From the Heart with Dr. Ashley Simmons

We sat down with Dr. Ashley Simmons to talk about our winter KALOS theme--the heart. 

Dr. Ashley Simmons, Director of the Adelaide C. Ward Women's Heart Center at the University of Kansas Hospital, answered a series of questions on the heart and how it relates to our theme. Not only is Dr. Simmons a renowned cardiologist, she's also one of the original supporters of KALOS.

KALOS: What is the connection between the heart and the breath?
Dr. Simmons: The heart and breath are intimately related.  Without breath, there is no oxygenation, which helps the heart muscle to squeeze and pump  oxygenated blood throughout the body.  Without the heart beating, there is no blood flow to deliver oxygenated blood to the other vital organs, including the brain.  The resting heart rate can be reduced with routine cardiovascular exercise and with relaxation techniques such as deep breathing.  Deep breathing activates the parasympathetic nervous system which tells the body to relax.   The parasympathetic  nervous system is one part of the autonomic nervous system.  Its’ counterpart is the sympathetic nervous system.  The sympathetic nervous system allows us to “fight or flight”.  Our pupils dilate, heart rate increases, stomach digestion decreases as blood flow is diverted, muscles contract, adrenaline and cortisol levels are released.  The parasympathetic system does the opposite: muscle relaxation, heart rate reduction, decreased adrenaline levels.

In our culture, many believe that we live with over activation of the sympathetic nervous system. Deep breathing and relaxation is important for us to do to tell our body that everything is ok- we are not running from tigers all of the time.  Relaxation techniques, such as deep breathing, can help sleep, energy levels, lower blood pressure, and stabilize blood sugars. Deep breathing and relaxation help us deal with the chronic stress life throws at us.

 

KALOS: Most women don’t understand they’re at risk for heart disease-what is heart disease? What puts us at greater risk? What prevents it?

Dr. Simmons: Heart disease includes coronary artery disease (blockage in heart arteries), high blood pressure, arrhythmias, valve disease, heart muscle problems (cardiomyopathies).   Risk factors for coronary artery disease include: high blood pressure, high cholesterol, diabetes, chronic kidney disease, family history, smoking, illicit drug use.  Other risk factors include:  prior left sided chest radiation, some chemotherapy regimens, pre-eclampsia, gestational diabetes, pregnancy induced high blood pressure, stress, and chronic inflammation.   Knowing your family history is very important for all types of heart disease.

Taking care of all of those risk factors helps prevent and treat heart disease.  Knowing your family history, blood pressure, fasting blood sugar, and cholesterol are important places to start.  We have great medicines available to help control blood pressure, cholesterol and blood sugars.  The changes in behaviors are more difficult to treat because they require changing habits: stopping smoking, getting good sleep, following a low processed food nutritious diet, getting good exercise and managing stress in a healthy way.  Both behavior modification and medications work for prevention of heart disease.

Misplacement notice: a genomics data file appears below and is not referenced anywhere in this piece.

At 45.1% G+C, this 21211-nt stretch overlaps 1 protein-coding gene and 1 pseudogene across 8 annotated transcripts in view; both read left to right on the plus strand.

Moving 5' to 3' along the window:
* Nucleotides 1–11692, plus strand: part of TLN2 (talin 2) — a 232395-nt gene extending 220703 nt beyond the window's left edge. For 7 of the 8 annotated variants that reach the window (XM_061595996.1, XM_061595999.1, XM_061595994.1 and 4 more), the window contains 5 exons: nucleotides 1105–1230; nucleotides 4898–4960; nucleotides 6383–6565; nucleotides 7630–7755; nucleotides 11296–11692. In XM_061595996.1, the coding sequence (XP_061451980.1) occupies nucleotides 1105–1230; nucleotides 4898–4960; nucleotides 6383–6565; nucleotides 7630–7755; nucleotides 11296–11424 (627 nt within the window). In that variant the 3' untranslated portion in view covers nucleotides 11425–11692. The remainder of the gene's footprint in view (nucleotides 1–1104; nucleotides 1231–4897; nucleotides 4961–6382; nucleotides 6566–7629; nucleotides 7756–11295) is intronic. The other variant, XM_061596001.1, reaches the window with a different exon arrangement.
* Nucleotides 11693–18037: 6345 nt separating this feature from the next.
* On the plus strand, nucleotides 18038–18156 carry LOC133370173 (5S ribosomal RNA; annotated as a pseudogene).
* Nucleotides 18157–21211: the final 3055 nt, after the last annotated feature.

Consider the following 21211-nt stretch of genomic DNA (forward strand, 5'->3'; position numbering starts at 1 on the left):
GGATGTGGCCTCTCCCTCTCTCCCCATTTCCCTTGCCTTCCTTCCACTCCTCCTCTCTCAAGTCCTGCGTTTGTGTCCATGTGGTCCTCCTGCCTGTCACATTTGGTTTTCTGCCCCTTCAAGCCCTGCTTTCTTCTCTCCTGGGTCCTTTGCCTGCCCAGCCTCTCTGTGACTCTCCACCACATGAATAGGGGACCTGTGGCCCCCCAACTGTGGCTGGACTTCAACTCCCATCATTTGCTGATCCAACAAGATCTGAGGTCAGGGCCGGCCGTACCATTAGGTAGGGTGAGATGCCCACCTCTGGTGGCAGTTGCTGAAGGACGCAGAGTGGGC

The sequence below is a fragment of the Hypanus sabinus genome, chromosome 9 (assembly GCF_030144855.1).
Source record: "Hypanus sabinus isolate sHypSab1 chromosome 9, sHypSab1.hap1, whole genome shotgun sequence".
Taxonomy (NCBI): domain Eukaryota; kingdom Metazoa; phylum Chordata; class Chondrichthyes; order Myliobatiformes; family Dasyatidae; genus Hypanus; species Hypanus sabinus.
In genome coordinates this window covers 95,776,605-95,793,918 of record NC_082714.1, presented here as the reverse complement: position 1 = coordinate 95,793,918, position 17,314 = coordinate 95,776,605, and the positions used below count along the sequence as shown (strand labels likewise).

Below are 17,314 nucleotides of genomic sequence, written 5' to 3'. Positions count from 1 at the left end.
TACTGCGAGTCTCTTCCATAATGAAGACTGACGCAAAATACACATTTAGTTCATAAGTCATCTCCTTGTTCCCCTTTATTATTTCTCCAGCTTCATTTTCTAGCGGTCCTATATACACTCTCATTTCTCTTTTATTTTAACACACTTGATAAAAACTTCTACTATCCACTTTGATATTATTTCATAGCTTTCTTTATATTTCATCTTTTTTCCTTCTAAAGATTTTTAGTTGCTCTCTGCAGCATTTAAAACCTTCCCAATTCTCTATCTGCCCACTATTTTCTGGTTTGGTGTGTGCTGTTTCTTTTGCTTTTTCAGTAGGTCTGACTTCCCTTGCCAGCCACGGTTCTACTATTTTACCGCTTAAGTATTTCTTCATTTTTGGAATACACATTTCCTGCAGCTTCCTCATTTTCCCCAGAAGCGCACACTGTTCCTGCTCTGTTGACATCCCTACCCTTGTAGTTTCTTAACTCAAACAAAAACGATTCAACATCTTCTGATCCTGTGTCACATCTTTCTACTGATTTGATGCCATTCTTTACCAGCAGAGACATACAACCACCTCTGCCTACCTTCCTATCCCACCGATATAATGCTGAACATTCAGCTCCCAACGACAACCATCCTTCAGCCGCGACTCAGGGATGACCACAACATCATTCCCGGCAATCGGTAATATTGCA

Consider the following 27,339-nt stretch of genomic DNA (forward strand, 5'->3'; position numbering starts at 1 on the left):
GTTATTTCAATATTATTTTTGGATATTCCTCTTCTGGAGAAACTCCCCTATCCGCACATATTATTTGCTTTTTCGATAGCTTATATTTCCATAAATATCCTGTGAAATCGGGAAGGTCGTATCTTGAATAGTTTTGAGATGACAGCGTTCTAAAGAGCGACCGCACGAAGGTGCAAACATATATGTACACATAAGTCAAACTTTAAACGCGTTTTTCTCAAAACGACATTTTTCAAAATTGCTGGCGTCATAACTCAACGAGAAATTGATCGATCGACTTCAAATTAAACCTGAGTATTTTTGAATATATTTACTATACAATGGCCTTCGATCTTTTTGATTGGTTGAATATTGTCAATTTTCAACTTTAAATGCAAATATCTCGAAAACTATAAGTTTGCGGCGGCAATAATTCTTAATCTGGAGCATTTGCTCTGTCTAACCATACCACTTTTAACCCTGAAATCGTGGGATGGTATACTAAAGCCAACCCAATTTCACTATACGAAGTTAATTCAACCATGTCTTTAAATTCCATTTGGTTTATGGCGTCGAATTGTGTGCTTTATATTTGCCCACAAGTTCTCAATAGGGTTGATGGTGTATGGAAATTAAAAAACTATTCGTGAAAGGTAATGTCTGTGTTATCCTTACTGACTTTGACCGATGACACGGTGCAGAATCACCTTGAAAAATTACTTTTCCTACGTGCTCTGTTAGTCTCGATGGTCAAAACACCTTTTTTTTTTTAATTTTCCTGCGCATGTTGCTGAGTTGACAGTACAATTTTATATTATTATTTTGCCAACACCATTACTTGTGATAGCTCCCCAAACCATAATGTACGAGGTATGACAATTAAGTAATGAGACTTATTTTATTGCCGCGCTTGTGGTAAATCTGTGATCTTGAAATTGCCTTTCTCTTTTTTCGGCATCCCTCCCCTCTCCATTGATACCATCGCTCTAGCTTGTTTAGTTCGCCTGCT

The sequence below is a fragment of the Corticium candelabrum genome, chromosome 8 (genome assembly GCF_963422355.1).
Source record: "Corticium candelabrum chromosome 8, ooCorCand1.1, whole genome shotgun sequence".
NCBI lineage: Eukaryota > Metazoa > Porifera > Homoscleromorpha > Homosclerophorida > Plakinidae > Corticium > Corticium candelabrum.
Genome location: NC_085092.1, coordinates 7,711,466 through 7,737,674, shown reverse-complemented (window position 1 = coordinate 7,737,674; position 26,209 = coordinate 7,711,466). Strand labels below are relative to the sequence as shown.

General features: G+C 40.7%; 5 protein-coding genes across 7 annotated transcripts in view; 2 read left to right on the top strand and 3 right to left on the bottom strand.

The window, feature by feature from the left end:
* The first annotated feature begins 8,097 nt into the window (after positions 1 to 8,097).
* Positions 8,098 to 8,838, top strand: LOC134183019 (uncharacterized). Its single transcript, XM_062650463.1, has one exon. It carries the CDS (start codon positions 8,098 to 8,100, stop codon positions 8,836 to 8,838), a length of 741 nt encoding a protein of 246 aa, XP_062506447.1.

KALOS: Is it possible to have a broken heart?

Dr Simmons: Yes, the technical term is “stress induced cardiomyopathy”, “broken heart syndrome”, or “Takotsubos cardiomyopathy”.  Takotsubo is a Japanese word for octopus trap, which is what the heart looks like when it contracts with this disease.  Broken heart syndrome occurs primarily in postmenopausal women.  It is not clear why this mostly affects women.  The disease is thought to be caused by excessive stress hormones (norepinephrine) that are released when patients are under physical or emotional stress.  It can cause EKG changes and elevated cardiac enzymes and mimics a heart attack but the coronary arteries show no blockage.  It is treated with medications called beta blockers.  Sometimes patients get very sick and require ICU care.  It is typically reversible but can cause a lot of complications when the heart is stunned and not contracting.

KALOS: Is the heart the organ that keeps everything together and connected in the body?

Dr. Simmons: All organs in the body need to be functioning well and communicating with each other for the body to function well.   The heart is one of the vital organs – meaning you cannot survive without it.  It is responsible for pumping oxygenated blood to all of the organs.

KALOS: Any idea on how many beats one heart might have over the course of a standard 75 year long life?
Dr. Simmons: According to some online references, an average human heart will beat 2.5 billion times in an average lifetime.

Info about my speciality.  

Cardiology is a subspecialty of internal medicine.  To become a cardiologist, you go to medical school (4 years), then internal medicine residency (3 years), and then cardiology fellowship (3 years).  It is a long haul but a great specialty.  I am interested in women’s heart health and noninvasive imaging.   I am the Director of the Adelaide C Ward Women’s Heart center at the University of Kansas Hospital and spend my days reading imaging studies including echo, cardiac CT, cardiac MRI, nuclear stress tests, and peripheral vascular images.  I see patients on rounds in the hospital and in clinic.  I am very lucky to work with amazing people every day.  I do practice a lot of deep breathing some days and am grateful for my days that I get to practice yoga ☺

I see patients primarily at the Adelaide C Ward Women’s Heart Clinic at KU, but I also go to our offices in Overland Park and St Joseph.  Our scheduling phone number for Cardiology at the University of Kansas Health System is 913-588-9700.